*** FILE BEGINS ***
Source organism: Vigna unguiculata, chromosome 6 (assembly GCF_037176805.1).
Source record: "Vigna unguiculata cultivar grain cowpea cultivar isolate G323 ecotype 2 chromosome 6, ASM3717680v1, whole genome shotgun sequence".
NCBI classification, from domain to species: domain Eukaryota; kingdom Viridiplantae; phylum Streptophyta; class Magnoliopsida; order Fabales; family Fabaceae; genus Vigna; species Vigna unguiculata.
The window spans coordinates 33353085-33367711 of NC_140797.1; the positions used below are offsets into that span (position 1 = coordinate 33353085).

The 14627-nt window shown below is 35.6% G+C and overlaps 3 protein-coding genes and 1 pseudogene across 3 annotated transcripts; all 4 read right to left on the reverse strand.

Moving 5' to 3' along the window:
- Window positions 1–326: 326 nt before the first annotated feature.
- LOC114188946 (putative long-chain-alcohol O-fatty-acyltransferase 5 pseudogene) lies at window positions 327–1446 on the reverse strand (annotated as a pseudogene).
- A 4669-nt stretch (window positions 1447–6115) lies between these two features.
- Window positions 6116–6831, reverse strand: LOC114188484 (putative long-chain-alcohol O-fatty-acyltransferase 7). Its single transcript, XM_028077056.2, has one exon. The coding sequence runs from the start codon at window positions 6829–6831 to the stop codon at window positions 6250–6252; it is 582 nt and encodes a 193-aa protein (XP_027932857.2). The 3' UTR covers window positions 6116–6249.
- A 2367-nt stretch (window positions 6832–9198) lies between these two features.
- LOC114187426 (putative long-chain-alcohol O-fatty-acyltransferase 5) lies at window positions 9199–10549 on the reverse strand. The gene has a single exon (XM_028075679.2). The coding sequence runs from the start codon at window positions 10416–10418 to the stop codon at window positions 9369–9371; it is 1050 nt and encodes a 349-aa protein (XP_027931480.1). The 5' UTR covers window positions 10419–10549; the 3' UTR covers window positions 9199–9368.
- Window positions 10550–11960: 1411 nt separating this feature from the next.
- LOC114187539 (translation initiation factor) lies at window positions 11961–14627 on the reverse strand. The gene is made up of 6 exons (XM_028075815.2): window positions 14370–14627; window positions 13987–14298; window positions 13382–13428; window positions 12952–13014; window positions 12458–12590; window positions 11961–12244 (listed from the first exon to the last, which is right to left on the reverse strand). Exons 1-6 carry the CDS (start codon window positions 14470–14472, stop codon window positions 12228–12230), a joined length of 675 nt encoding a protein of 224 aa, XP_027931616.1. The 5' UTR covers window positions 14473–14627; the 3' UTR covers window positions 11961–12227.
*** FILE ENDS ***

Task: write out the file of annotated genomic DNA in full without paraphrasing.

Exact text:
Source organism: Vigna unguiculata, chromosome 6 (assembly GCF_037176805.1).
Source record: "Vigna unguiculata cultivar grain cowpea cultivar isolate G323 ecotype 2 chromosome 6, ASM3717680v1, whole genome shotgun sequence".
NCBI classification, from domain to species: domain Eukaryota; kingdom Viridiplantae; phylum Streptophyta; class Magnoliopsida; order Fabales; family Fabaceae; genus Vigna; species Vigna unguiculata.
The window spans coordinates 33353085-33367711 of NC_140797.1; the positions used below are offsets into that span (position 1 = coordinate 33353085).

The 14627-nt window shown below is 35.6% G+C and overlaps 3 protein-coding genes and 1 pseudogene across 3 annotated transcripts; all 4 read right to left on the reverse strand.

Moving 5' to 3' along the window:
- Window positions 1–326: 326 nt before the first annotated feature.
- LOC114188946 (putative long-chain-alcohol O-fatty-acyltransferase 5 pseudogene) lies at window positions 327–1446 on the reverse strand (annotated as a pseudogene).
- A 4669-nt stretch (window positions 1447–6115) lies between these two features.
- Window positions 6116–6831, reverse strand: LOC114188484 (putative long-chain-alcohol O-fatty-acyltransferase 7). Its single transcript, XM_028077056.2, has one exon. The coding sequence runs from the start codon at window positions 6829–6831 to the stop codon at window positions 6250–6252; it is 582 nt and encodes a 193-aa protein (XP_027932857.2). The 3' UTR covers window positions 6116–6249.
- A 2367-nt stretch (window positions 6832–9198) lies between these two features.
- LOC114187426 (putative long-chain-alcohol O-fatty-acyltransferase 5) lies at window positions 9199–10549 on the reverse strand. The gene has a single exon (XM_028075679.2). The coding sequence runs from the start codon at window positions 10416–10418 to the stop codon at window positions 9369–9371; it is 1050 nt and encodes a 349-aa protein (XP_027931480.1). The 5' UTR covers window positions 10419–10549; the 3' UTR covers window positions 9199–9368.
- Window positions 10550–11960: 1411 nt separating this feature from the next.
- LOC114187539 (translation initiation factor) lies at window positions 11961–14627 on the reverse strand. The gene is made up of 6 exons (XM_028075815.2): window positions 14370–14627; window positions 13987–14298; window positions 13382–13428; window positions 12952–13014; window positions 12458–12590; window positions 11961–12244 (listed from the first exon to the last, which is right to left on the reverse strand). Exons 1-6 carry the CDS (start codon window positions 14470–14472, stop codon window positions 12228–12230), a joined length of 675 nt encoding a protein of 224 aa, XP_027931616.1. The 5' UTR covers window positions 14473–14627; the 3' UTR covers window positions 11961–12227.